That is not correct. Passenger pigeons were mostly killed by "market hunters" who sold the birds to the nearest city for food. Most bird life die-off (Geese, ducks, doves, most Sandpipers) prior to 1940 was caused by market hunting.

That said, the final flock of wild Passenger Pigeons was killed off by hunters who said to themselves, "hey look, it's the last flock so why not?"


The shotgun that was used for "market hunting" of wildfowl (no joke)
www.bluerockheritage.com
 
2014-03-10 04:13:01 PM  

jvl: stellarossa: We killed every single one of these damn birds until there were not enough left to continue breeding. Not for eating or for a cull but for sport. How farkin' shameful. We darn near did it with buffalo too.

That is not correct. Passenger pigeons were mostly killed by "market hunters" who sold the birds to the nearest city for food. Most bird life die-off (Geese, ducks, doves, most Sandpipers) prior to 1940 was caused by market hunting.

That said, the final flock of wild Passenger Pigeons was killed off by hunters who said to themselves, "hey look, it's the last flock so why not?"



It's funny how people have been led to believe that sport hunting has resulted in extinctions or near extinctions, when it's almost always market hunting or subsistence hunting that is to blame:

1.  Passenger pigeon:  Market hunting.  Shot and netted by the millions to sell for food.
2.  Bison:  Market hunting. Hides were shipped back to be made into leather, tongues were cut out and salted, and the carcass left to rot.  Bone collectors came by a year or two later.
3.  Elephant:  Illegal market hunting (ie., poaching) for ivory.
4.  Rhino:  Illegal market hunting (ie., poaching) to sell the horn to limp-dicked Chinamen, and to make janbiya handles.
5.  Tiger:  Illegal market hunting to sell parts to limp-dicked Chinamen.  Also, by people who don't like to be eaten.
 
2014-03-10 04:16:33 PM  
Magorn: The shotgun that was used for "market hunting" of wildfowl (no joke)
[www.bluerockheritage.com image 267x356]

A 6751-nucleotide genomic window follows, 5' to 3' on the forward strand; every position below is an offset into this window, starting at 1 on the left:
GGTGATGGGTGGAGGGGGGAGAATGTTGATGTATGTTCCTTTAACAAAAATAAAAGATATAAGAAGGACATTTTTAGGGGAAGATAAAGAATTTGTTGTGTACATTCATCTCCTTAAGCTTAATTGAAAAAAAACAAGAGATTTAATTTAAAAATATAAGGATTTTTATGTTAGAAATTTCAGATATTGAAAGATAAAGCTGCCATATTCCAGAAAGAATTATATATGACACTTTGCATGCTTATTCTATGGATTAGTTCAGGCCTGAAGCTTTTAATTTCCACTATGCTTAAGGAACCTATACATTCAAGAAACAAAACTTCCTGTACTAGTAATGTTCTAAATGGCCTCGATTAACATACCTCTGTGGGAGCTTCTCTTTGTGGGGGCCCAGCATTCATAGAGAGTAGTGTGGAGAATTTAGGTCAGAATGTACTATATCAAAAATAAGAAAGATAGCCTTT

They are also effective against graboids.
 
2014-03-10 04:17:51 PM  

ransack.: Magorn: stellarossa: I'm not a fan of zoos; they're an anachronism in the 21st century, however I do on occasion take my kids to Cincinnati zoo. My favorite place there is the statue of Martha. Most people walk right by it and the hut thing near it with the information always seems neglected and full of leaves and stuff. It's not like it's out of the way or anything, it's just 'boring' to most people. It's not farkin lions or elephants.

We killed every single one of these damn birds until there were not enough left to continue breeding. Not for eating or for a cull but for sport. How farkin' shameful. We darn near did it with buffalo too.

The story of the bison is more complex and you are basically never told it in US history class.  We weren't shooting all those buffalo just for giggles as the history books tend to tell it, but as part of a deliberate attempt to break to power of the Indian nations. Gen Sherman of civil war fame was tasked with pacifying the west after the war and he quickly realized so long as nomadic Indians had access to nearly unlimited food supplies there would never be a way to control them.   So, practical and ruthless man that he was, he decided to take away their food supply, to essentially starve them into submission, and thus pushed for policies that encouraged mass slaughter of buffalo and even paid a bounty  for killing them

I really like the way buffalo meat tastes. They also have soft fur. Good inside and out, the buffalo is.


My parents live by a buffalo farm. I do like the meat they get from there. I would like to get one of the hides tehy turn into blankets but they are $$$$. I'm going up this weekend hope they went there.

I would like to see them bring back the Dodo, but damn from all accounts that bird had no survival insticts and since they had no natural predators they were easy pickings when man showed up with cats.
 
2014-03-10 09:14:31 PM  

groppet: I would like to see them bring back the Dodo, but damn from all accounts that bird had no survival insticts and since they had no natural predators they were easy pickings when man showed up with cats.


If they taste good, they only need as much survival instinct as a broiler chicken or domesticated turkey.
 
2014-03-11 01:45:56 AM  
This is way over L&O's head.  Better call Lily Rush: she's the person for this job.